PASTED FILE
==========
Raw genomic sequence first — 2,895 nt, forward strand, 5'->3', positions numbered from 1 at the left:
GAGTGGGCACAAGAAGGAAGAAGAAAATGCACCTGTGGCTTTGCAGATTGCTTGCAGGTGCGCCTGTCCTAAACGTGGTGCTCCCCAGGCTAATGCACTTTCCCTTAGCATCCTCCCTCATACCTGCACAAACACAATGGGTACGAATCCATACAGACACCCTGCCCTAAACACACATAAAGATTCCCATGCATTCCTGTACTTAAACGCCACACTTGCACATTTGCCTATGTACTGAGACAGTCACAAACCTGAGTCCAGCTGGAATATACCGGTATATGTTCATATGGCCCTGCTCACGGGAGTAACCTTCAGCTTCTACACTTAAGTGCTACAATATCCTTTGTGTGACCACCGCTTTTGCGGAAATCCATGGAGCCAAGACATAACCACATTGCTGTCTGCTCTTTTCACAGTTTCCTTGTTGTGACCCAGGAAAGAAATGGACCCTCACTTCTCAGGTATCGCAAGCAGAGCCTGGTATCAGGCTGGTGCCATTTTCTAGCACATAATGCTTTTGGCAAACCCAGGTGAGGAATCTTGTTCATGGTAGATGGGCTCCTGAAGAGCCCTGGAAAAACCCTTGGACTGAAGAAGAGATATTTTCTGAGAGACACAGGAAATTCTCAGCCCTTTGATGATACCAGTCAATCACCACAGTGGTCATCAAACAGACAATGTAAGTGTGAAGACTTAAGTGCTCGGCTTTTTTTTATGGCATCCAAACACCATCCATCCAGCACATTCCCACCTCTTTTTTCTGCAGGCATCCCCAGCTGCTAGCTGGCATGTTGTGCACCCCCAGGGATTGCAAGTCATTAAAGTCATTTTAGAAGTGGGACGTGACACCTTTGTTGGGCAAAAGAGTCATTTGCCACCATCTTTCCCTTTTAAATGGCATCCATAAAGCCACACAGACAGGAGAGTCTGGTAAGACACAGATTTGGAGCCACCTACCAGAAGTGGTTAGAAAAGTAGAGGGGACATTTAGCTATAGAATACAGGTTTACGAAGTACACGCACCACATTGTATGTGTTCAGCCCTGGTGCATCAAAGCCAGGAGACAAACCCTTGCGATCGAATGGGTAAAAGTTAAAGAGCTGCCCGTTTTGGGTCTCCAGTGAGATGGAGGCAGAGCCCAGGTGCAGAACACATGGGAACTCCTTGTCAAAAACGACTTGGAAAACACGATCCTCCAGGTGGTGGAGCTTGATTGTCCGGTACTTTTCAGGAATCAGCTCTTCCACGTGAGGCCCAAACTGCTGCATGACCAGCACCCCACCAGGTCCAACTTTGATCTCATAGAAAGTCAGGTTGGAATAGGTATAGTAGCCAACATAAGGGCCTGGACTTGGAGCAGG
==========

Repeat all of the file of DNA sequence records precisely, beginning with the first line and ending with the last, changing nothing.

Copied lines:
Raw genomic sequence first — 2,895 nt, forward strand, 5'->3', positions numbered from 1 at the left:
GAGTGGGCACAAGAAGGAAGAAGAAAATGCACCTGTGGCTTTGCAGATTGCTTGCAGGTGCGCCTGTCCTAAACGTGGTGCTCCCCAGGCTAATGCACTTTCCCTTAGCATCCTCCCTCATACCTGCACAAACACAATGGGTACGAATCCATACAGACACCCTGCCCTAAACACACATAAAGATTCCCATGCATTCCTGTACTTAAACGCCACACTTGCACATTTGCCTATGTACTGAGACAGTCACAAACCTGAGTCCAGCTGGAATATACCGGTATATGTTCATATGGCCCTGCTCACGGGAGTAACCTTCAGCTTCTACACTTAAGTGCTACAATATCCTTTGTGTGACCACCGCTTTTGCGGAAATCCATGGAGCCAAGACATAACCACATTGCTGTCTGCTCTTTTCACAGTTTCCTTGTTGTGACCCAGGAAAGAAATGGACCCTCACTTCTCAGGTATCGCAAGCAGAGCCTGGTATCAGGCTGGTGCCATTTTCTAGCACATAATGCTTTTGGCAAACCCAGGTGAGGAATCTTGTTCATGGTAGATGGGCTCCTGAAGAGCCCTGGAAAAACCCTTGGACTGAAGAAGAGATATTTTCTGAGAGACACAGGAAATTCTCAGCCCTTTGATGATACCAGTCAATCACCACAGTGGTCATCAAACAGACAATGTAAGTGTGAAGACTTAAGTGCTCGGCTTTTTTTTATGGCATCCAAACACCATCCATCCAGCACATTCCCACCTCTTTTTTCTGCAGGCATCCCCAGCTGCTAGCTGGCATGTTGTGCACCCCCAGGGATTGCAAGTCATTAAAGTCATTTTAGAAGTGGGACGTGACACCTTTGTTGGGCAAAAGAGTCATTTGCCACCATCTTTCCCTTTTAAATGGCATCCATAAAGCCACACAGACAGGAGAGTCTGGTAAGACACAGATTTGGAGCCACCTACCAGAAGTGGTTAGAAAAGTAGAGGGGACATTTAGCTATAGAATACAGGTTTACGAAGTACACGCACCACATTGTATGTGTTCAGCCCTGGTGCATCAAAGCCAGGAGACAAACCCTTGCGATCGAATGGGTAAAAGTTAAAGAGCTGCCCGTTTTGGGTCTCCAGTGAGATGGAGGCAGAGCCCAGGTGCAGAACACATGGGAACTCCTTGTCAAAAACGACTTGGAAAACACGATCCTCCAGGTGGTGGAGCTTGATTGTCCGGTACTTTTCAGGAATCAGCTCTTCCACGTGAGGCCCAAACTGCTGCATGACCAGCACCCCACCAGGTCCAACTTTGATCTCATAGAAAGTCAGGTTGGAATAGGTATAGTAGCCAACATAAGGGCCTGGACTTGGAGCAGG